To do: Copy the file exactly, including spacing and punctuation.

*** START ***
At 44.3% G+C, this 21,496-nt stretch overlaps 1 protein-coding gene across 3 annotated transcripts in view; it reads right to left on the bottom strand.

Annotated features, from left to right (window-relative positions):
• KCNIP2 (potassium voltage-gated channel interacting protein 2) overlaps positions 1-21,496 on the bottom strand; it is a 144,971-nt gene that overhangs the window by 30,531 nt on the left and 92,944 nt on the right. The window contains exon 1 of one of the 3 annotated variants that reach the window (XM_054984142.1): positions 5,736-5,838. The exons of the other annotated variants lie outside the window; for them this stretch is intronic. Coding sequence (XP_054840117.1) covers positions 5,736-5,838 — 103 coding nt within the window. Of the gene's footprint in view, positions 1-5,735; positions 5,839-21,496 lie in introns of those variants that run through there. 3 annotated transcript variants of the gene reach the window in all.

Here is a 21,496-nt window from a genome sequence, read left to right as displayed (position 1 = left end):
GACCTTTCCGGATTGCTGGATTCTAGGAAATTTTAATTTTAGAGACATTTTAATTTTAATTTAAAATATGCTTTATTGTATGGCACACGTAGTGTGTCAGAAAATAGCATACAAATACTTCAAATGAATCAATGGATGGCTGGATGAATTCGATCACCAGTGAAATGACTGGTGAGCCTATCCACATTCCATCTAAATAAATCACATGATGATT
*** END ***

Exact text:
At 44.3% G+C, this 21,496-nt stretch overlaps 1 protein-coding gene across 3 annotated transcripts in view; it reads right to left on the bottom strand.

Annotated features, from left to right (window-relative positions):
• KCNIP2 (potassium voltage-gated channel interacting protein 2) overlaps positions 1-21,496 on the bottom strand; it is a 144,971-nt gene that overhangs the window by 30,531 nt on the left and 92,944 nt on the right. The window contains exon 1 of one of the 3 annotated variants that reach the window (XM_054984142.1): positions 5,736-5,838. The exons of the other annotated variants lie outside the window; for them this stretch is intronic. Coding sequence (XP_054840117.1) covers positions 5,736-5,838 — 103 coding nt within the window. Of the gene's footprint in view, positions 1-5,735; positions 5,839-21,496 lie in introns of those variants that run through there. 3 annotated transcript variants of the gene reach the window in all.

Here is a 21,496-nt window from a genome sequence, read left to right as displayed (position 1 = left end):
GACCTTTCCGGATTGCTGGATTCTAGGAAATTTTAATTTTAGAGACATTTTAATTTTAATTTAAAATATGCTTTATTGTATGGCACACGTAGTGTGTCAGAAAATAGCATACAAATACTTCAAATGAATCAATGGATGGCTGGATGAATTCGATCACCAGTGAAATGACTGGTGAGCCTATCCACATTCCATCTAAATAAATCACATGATGATT